Are Large Cap Stocks Expensive? Lessons from Price Matters®

From Current Levels, Forecasting a Lower Than Average 10-Year Rate of Return is Prudent, but History Shows a Wide Range of Outcomes.

Are Large Cap Stocks Expensive? Lessons from Price Matters®

  • We believe the Price Matters® framework is a valuation gauge, not a timing tool.
  • US Large-Cap stocks are roughly 30% above trend, but not at extremes.
  • History shows a wide range of outcomes when starting 30% above trend.
  • Thus, our current outlook for earnings and interest rates is important.

A forecasting tool for long-term returns: Our Price Matters® framework is a way of looking at the long-term history of stocks to get a guide as to the 10-year outlook for future returns. We do not believe it is a timing tool. The premise is this: Since 1926, US Large-Cap stocks, defined as the largest 20% of the CRSP total stock universe, has had a consistent trendline of 6.4% when we look at total returns (price plus reinvested dividends) net of inflation (Consumer Price Index, CPI). This history is shown in the first chart below. In our opinion, the consistency of this rate of return over such a long period makes it a valuable tool in putting current levels in a historical context.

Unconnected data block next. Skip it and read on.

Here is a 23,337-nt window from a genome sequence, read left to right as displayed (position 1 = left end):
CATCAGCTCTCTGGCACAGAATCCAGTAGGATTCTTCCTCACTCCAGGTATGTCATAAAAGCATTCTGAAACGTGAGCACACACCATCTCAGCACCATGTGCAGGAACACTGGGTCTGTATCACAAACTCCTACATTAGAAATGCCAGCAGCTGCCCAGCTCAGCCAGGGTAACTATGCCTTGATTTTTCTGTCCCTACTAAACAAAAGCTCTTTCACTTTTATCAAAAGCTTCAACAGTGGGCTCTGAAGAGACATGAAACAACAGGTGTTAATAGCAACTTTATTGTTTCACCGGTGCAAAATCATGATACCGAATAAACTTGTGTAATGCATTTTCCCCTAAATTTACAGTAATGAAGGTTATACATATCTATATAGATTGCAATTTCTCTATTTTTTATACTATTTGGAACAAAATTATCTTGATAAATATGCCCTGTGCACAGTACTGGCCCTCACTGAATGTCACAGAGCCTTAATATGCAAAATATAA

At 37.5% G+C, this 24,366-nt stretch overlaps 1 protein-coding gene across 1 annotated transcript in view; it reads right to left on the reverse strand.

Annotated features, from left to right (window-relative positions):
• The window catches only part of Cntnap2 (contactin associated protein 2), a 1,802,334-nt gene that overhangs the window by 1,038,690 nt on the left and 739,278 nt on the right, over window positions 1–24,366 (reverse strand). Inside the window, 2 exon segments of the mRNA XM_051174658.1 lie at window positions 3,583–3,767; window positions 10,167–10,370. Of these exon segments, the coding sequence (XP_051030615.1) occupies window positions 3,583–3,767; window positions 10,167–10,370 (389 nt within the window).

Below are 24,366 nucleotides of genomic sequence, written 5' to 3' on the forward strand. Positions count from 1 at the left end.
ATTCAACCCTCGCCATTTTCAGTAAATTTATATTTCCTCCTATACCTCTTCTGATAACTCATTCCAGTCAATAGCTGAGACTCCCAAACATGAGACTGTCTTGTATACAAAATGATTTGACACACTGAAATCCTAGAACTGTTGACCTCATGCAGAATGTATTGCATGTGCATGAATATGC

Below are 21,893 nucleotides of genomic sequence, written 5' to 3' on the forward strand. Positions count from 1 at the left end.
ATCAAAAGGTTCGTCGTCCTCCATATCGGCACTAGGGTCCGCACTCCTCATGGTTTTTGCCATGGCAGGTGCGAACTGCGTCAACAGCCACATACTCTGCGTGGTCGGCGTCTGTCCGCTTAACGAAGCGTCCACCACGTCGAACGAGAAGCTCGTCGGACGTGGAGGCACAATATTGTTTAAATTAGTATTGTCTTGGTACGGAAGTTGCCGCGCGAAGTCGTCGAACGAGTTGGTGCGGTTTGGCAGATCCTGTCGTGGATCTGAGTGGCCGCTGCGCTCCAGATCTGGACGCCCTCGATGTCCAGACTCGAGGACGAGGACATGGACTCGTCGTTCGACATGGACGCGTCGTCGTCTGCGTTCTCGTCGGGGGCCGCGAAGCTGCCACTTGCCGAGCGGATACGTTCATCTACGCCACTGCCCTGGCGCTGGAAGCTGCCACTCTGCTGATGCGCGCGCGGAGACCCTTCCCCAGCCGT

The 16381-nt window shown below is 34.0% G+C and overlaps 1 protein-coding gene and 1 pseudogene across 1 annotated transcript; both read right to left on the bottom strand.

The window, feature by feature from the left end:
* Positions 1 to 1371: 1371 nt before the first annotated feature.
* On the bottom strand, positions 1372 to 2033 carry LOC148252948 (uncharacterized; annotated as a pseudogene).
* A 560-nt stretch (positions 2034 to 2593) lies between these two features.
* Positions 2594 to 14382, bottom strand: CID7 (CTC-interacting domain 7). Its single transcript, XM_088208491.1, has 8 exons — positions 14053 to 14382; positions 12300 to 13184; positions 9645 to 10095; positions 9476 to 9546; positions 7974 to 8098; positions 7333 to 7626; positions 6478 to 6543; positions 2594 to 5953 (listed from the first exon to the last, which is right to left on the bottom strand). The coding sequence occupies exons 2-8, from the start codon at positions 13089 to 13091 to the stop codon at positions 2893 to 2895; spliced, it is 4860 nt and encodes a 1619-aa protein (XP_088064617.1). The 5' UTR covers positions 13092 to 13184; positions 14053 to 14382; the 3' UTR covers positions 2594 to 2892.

Large Cap Stocks Were 33% Above Trend as of 8.31.20

Source: RiverFront Investment Group, calculated based on data from CRSP 1925 US Indices Database ©2020 Center for Research in Security Prices (CRSP®), Booth School of Business, The University of Chicago. Data from Jan 1926 through Aug 2020. Past performance is no guarantee of future results. It is not possible to invest directly in an index.

Opportunities at extremes: Given the history of reverting to this trend, investors should consider lowering their return forecasts as stocks rise above the trend and increasing their return forecasts as stocks fall below the trend. However, in our experience, this framework is most valuable at extremes. We seek to illustrate this in the chart above. The red dotted line parallels the trend but is drawn through previous peaks in 1929, 1966 and 1999, all of which preceded meaningful bear markets over the subsequent 10 years. Likewise, the lower solid green line is drawn through the extreme lows of 1932, 1982, and 2009, all of which presented better than average return opportunities as stocks recovered to the long-term trendline. As you can see, these extremes are rare.